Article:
Why science is hard – Part II – The 200 words project

(Continued from Part I)

Why do we see headlines about coffee being good for us one day and bad the next? It is possible that the original study was flawed- career incentives around paper publication have created bogus journals. But, it is gradually becoming harder to fake it on the internet with online forums and comments on all journal websites. Self-correction is a critical part of science and retractions are on the rise.

science is hard

The main issue is in such studies is that isolating how coffee affects health requires lots of studies and lots of evidence, and only over the course of many, many studies does the evidence start to narrow to a conclusion that’s defensible. The variation in findings is not a threat – it just means that scientists are working on a hard problem.

This uncertainty doesn’t mean that we can’t use findings to make important decisions. We should make the best decisions we can with the current evidence but take care not to lose sight of its strength and degree of certainty AND stay open to new data. It’s no accident that every good paper includes the phrase “more study is needed” — there is always more to learn.
(More on how failure is actually moving science forward in the last piece of this series next week..)

Science is great, but it’s low-yield. Most experiments fail. That doesn’t mean the challenge isn’t worth it, but we can’t expect every dollar to turn a positive result. Most of the things you try don’t work out — that’s just the nature of the process. Rather than merely avoiding failure, we need to court truth. – FiveThirtyEight

Source and thanks to: The FiveThirtyEight Blog – Science isn’t broken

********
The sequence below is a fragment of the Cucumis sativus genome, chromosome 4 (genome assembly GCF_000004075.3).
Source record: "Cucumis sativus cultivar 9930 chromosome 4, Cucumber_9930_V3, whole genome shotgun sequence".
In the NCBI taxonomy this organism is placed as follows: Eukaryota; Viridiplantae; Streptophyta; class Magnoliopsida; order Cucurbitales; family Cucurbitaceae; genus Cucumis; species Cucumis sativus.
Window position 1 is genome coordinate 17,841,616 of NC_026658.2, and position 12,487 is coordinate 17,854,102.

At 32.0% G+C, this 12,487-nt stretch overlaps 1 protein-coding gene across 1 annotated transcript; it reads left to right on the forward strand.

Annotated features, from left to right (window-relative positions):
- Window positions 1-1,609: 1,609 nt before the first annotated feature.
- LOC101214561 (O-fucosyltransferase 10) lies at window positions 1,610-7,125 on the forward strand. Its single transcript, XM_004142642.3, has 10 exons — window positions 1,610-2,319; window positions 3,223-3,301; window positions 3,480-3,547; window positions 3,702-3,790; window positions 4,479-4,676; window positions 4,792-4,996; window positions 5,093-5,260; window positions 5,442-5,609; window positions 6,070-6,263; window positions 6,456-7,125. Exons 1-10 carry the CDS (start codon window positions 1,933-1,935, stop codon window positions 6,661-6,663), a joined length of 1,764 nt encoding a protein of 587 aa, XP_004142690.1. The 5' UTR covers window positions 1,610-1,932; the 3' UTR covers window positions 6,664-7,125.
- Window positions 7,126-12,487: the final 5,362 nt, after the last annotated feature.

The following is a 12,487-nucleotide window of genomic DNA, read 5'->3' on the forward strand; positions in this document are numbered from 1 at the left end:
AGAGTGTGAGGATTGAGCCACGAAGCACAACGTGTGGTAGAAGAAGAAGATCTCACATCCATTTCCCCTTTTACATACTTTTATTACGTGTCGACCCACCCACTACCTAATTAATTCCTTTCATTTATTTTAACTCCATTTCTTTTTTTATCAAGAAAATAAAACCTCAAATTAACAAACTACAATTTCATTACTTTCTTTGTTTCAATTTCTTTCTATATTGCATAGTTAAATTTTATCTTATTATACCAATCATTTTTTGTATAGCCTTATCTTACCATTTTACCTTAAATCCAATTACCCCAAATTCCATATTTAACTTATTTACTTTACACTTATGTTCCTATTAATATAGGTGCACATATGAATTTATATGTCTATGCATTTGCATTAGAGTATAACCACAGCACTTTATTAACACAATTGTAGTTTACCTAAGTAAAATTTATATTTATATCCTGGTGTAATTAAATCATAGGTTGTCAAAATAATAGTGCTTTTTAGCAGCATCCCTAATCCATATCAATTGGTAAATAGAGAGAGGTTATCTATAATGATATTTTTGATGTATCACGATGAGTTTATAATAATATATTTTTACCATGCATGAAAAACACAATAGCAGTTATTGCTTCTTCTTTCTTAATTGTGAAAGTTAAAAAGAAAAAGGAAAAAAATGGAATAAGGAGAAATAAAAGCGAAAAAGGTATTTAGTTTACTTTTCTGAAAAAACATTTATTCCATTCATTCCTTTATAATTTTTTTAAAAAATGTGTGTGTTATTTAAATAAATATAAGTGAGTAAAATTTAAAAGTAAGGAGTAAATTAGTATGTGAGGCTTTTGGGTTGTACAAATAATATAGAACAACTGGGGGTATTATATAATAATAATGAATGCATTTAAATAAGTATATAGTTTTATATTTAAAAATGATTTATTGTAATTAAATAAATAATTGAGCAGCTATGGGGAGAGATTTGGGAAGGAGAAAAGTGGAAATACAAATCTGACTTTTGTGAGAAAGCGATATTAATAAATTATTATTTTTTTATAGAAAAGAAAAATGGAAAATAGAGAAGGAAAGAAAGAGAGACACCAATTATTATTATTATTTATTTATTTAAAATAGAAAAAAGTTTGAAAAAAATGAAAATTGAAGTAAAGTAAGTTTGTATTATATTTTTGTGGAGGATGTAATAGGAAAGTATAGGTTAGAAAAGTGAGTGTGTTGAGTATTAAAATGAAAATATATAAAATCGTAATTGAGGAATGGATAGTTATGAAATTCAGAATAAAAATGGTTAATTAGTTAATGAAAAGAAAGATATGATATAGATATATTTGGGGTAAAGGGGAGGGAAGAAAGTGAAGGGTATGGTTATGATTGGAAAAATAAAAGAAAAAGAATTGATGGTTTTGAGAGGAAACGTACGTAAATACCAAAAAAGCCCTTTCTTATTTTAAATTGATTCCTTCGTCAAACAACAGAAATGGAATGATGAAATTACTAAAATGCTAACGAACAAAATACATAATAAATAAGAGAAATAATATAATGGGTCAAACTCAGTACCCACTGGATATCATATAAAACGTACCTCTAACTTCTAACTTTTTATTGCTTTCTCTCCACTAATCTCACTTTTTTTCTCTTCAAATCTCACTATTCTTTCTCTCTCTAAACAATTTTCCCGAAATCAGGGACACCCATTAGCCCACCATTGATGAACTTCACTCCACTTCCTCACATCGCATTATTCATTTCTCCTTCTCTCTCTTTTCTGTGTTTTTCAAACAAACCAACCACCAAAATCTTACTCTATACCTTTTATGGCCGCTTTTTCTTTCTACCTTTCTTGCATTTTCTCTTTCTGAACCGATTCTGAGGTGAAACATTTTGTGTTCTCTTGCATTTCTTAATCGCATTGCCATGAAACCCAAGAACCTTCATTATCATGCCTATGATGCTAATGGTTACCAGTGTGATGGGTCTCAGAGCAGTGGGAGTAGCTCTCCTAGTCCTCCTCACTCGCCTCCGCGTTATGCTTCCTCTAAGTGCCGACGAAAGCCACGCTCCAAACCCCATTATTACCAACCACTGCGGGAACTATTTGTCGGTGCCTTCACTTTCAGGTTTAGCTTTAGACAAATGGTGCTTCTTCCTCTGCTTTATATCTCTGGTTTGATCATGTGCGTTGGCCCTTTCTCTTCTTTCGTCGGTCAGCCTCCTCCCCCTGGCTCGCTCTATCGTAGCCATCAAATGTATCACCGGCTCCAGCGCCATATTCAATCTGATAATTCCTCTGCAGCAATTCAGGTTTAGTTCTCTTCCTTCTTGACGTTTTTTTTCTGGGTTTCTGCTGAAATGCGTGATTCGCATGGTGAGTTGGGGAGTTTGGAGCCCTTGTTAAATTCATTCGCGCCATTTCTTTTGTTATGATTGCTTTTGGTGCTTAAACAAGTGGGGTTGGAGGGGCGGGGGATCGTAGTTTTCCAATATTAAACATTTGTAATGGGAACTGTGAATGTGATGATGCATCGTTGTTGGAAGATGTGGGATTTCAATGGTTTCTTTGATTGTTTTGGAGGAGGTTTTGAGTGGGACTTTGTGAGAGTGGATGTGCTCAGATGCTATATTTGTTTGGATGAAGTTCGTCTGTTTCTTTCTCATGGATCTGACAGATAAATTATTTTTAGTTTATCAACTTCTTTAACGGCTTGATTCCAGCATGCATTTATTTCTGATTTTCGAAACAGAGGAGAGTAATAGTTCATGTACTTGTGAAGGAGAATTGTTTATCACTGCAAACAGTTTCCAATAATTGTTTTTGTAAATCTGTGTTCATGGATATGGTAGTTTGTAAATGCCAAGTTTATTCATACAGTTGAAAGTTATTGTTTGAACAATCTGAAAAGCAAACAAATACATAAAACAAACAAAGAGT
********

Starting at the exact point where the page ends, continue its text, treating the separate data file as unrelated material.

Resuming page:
Why science is hard – Part I – The 200 words project

A recent project spearheaded by Brian Nosek, a founder of the nonprofit Center for Open Science, invited researchers to analyze the same data around a prompt: Do soccer referees give more red cards to dark-skinned players than light-skinned ones? Twenty-nine teams, 61 expert analysts, and wide variety of methods were used.

The results? 20 teams concluded the answer was yes (with widely varying magnitudes), 9 teams found no significant relationship.

science is hard

The variability in results wasn’t due to fraud or sloppy work. Even the most skilled researchers must make subjective choices that have a huge impact on the result they find.

All is not lost, however. These disparate results don’t mean that studies can’t inch us toward truth. For instance, it is hard to look at the results and say there’s no bias against dark-skinned players.

The important lesson here is that a single analysis is not sufficient to find a definitive answer. Every scientific result is a temporary truth, one that’s subject to change when someone else comes along to build, test and analyze anew.

But, if this is the case, how do we make sense of news clippings that claim A causes B? More on that next week.

Science isn’t broken. It’s just a hell of a lot harder than we give it credit for. – Christie Aschwanden

Source and thanks to: The FiveThirtyEight Blog – Science isn’t broken